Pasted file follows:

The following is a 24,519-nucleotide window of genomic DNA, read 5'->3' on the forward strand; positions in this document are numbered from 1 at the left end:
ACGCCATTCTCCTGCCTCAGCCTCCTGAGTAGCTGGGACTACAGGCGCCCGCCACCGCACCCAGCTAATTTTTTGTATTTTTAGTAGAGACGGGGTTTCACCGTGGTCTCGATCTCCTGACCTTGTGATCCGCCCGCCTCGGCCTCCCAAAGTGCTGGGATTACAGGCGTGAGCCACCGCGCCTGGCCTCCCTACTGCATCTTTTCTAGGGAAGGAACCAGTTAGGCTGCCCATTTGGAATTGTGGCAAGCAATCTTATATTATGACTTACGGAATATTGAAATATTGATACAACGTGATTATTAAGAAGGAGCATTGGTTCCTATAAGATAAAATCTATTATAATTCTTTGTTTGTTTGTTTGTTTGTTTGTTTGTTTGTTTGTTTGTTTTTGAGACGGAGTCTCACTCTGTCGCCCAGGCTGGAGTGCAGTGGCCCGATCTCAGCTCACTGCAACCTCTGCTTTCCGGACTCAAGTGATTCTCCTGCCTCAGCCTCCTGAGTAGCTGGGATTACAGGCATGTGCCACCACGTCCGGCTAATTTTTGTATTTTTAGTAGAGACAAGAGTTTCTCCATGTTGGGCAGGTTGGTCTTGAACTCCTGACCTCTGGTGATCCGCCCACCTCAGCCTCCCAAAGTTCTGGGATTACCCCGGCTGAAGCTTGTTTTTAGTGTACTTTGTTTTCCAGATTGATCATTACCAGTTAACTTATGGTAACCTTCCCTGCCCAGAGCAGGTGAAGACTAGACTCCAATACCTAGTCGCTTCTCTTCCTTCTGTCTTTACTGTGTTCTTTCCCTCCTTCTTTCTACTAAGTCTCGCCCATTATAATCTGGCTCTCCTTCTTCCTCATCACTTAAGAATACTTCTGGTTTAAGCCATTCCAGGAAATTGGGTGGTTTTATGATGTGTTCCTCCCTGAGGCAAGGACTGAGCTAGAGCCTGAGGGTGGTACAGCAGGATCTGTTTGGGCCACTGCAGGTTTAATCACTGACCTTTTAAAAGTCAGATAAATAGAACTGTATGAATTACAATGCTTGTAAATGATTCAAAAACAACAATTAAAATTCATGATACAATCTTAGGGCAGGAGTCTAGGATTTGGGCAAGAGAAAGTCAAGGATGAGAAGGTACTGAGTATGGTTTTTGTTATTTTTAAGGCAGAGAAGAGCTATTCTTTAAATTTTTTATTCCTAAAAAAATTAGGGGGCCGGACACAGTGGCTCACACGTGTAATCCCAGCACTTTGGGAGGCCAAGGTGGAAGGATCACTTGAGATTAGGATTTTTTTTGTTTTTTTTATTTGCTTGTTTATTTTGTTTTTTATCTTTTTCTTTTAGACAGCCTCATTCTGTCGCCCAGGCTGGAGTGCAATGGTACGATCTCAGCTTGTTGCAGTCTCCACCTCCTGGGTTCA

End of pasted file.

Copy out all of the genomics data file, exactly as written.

The following is a 24,519-nucleotide window of genomic DNA, read 5'->3' on the forward strand; positions in this document are numbered from 1 at the left end:
ACGCCATTCTCCTGCCTCAGCCTCCTGAGTAGCTGGGACTACAGGCGCCCGCCACCGCACCCAGCTAATTTTTTGTATTTTTAGTAGAGACGGGGTTTCACCGTGGTCTCGATCTCCTGACCTTGTGATCCGCCCGCCTCGGCCTCCCAAAGTGCTGGGATTACAGGCGTGAGCCACCGCGCCTGGCCTCCCTACTGCATCTTTTCTAGGGAAGGAACCAGTTAGGCTGCCCATTTGGAATTGTGGCAAGCAATCTTATATTATGACTTACGGAATATTGAAATATTGATACAACGTGATTATTAAGAAGGAGCATTGGTTCCTATAAGATAAAATCTATTATAATTCTTTGTTTGTTTGTTTGTTTGTTTGTTTGTTTGTTTGTTTGTTTTTGAGACGGAGTCTCACTCTGTCGCCCAGGCTGGAGTGCAGTGGCCCGATCTCAGCTCACTGCAACCTCTGCTTTCCGGACTCAAGTGATTCTCCTGCCTCAGCCTCCTGAGTAGCTGGGATTACAGGCATGTGCCACCACGTCCGGCTAATTTTTGTATTTTTAGTAGAGACAAGAGTTTCTCCATGTTGGGCAGGTTGGTCTTGAACTCCTGACCTCTGGTGATCCGCCCACCTCAGCCTCCCAAAGTTCTGGGATTACCCCGGCTGAAGCTTGTTTTTAGTGTACTTTGTTTTCCAGATTGATCATTACCAGTTAACTTATGGTAACCTTCCCTGCCCAGAGCAGGTGAAGACTAGACTCCAATACCTAGTCGCTTCTCTTCCTTCTGTCTTTACTGTGTTCTTTCCCTCCTTCTTTCTACTAAGTCTCGCCCATTATAATCTGGCTCTCCTTCTTCCTCATCACTTAAGAATACTTCTGGTTTAAGCCATTCCAGGAAATTGGGTGGTTTTATGATGTGTTCCTCCCTGAGGCAAGGACTGAGCTAGAGCCTGAGGGTGGTACAGCAGGATCTGTTTGGGCCACTGCAGGTTTAATCACTGACCTTTTAAAAGTCAGATAAATAGAACTGTATGAATTACAATGCTTGTAAATGATTCAAAAACAACAATTAAAATTCATGATACAATCTTAGGGCAGGAGTCTAGGATTTGGGCAAGAGAAAGTCAAGGATGAGAAGGTACTGAGTATGGTTTTTGTTATTTTTAAGGCAGAGAAGAGCTATTCTTTAAATTTTTTATTCCTAAAAAAATTAGGGGGCCGGACACAGTGGCTCACACGTGTAATCCCAGCACTTTGGGAGGCCAAGGTGGAAGGATCACTTGAGATTAGGATTTTTTTTGTTTTTTTTATTTGCTTGTTTATTTTGTTTTTTATCTTTTTCTTTTAGACAGCCTCATTCTGTCGCCCAGGCTGGAGTGCAATGGTACGATCTCAGCTTGTTGCAGTCTCCACCTCCTGGGTTCA